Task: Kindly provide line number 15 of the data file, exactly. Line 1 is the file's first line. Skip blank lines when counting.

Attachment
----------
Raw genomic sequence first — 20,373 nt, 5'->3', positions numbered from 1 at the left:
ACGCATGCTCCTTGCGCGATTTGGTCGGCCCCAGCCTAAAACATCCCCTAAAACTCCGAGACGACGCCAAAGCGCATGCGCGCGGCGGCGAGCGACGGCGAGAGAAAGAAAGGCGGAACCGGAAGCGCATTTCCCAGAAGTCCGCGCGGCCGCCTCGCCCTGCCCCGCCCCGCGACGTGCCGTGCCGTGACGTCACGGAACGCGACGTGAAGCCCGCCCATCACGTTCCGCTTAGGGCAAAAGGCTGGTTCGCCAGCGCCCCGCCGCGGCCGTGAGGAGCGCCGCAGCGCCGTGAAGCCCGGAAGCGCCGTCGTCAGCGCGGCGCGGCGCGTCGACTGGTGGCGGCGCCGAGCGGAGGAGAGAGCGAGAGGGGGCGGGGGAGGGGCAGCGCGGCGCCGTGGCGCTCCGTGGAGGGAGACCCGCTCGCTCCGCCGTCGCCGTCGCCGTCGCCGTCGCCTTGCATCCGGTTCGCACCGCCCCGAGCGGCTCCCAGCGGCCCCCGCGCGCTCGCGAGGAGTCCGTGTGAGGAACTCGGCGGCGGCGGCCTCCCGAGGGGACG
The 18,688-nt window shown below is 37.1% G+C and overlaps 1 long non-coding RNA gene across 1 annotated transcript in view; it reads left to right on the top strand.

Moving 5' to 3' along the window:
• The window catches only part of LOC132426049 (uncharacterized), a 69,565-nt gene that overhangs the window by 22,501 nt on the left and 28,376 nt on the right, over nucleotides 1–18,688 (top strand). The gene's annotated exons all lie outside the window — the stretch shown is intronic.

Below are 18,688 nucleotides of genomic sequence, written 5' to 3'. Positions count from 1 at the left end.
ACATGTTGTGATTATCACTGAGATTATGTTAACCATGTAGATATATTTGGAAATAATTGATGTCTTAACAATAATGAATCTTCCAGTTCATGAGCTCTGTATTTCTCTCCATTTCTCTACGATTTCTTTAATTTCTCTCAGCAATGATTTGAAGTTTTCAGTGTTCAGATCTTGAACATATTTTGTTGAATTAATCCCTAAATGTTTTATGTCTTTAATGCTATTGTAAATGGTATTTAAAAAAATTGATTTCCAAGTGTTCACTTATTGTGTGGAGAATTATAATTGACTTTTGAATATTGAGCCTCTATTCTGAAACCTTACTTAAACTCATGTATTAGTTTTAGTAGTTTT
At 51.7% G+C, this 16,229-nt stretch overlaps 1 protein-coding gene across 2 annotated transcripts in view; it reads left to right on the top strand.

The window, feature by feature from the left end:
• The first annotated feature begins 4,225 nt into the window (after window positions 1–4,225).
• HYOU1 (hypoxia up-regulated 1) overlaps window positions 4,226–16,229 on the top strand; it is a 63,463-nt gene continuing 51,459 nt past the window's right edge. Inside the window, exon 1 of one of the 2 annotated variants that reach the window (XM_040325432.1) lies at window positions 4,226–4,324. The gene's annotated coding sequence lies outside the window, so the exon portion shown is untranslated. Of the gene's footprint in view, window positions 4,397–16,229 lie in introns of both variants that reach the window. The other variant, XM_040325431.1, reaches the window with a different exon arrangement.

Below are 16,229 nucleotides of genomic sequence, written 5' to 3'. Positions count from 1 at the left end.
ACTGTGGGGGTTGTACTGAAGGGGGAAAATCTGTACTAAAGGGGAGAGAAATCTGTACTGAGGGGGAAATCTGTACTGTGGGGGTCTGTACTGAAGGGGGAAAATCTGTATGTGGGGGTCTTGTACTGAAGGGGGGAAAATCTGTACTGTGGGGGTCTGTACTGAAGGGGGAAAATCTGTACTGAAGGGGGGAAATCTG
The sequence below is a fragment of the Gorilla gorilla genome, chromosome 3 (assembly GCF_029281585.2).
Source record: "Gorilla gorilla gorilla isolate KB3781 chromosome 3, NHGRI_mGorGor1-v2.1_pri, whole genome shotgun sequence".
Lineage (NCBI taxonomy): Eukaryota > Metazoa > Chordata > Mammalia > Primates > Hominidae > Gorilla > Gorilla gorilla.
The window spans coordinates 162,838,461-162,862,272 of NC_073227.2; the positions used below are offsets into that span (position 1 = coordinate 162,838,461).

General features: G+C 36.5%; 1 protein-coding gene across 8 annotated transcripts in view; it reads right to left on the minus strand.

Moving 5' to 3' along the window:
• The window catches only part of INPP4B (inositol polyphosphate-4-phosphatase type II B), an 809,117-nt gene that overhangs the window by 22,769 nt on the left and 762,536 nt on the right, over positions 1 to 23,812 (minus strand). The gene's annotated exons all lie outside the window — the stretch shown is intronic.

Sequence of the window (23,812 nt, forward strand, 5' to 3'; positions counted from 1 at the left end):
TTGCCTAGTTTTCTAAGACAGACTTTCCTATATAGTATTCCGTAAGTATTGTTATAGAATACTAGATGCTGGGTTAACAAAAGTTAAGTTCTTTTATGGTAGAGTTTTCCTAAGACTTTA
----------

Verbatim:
Source record: "Gorilla gorilla gorilla isolate KB3781 chromosome 3, NHGRI_mGorGor1-v2.1_pri, whole genome shotgun sequence".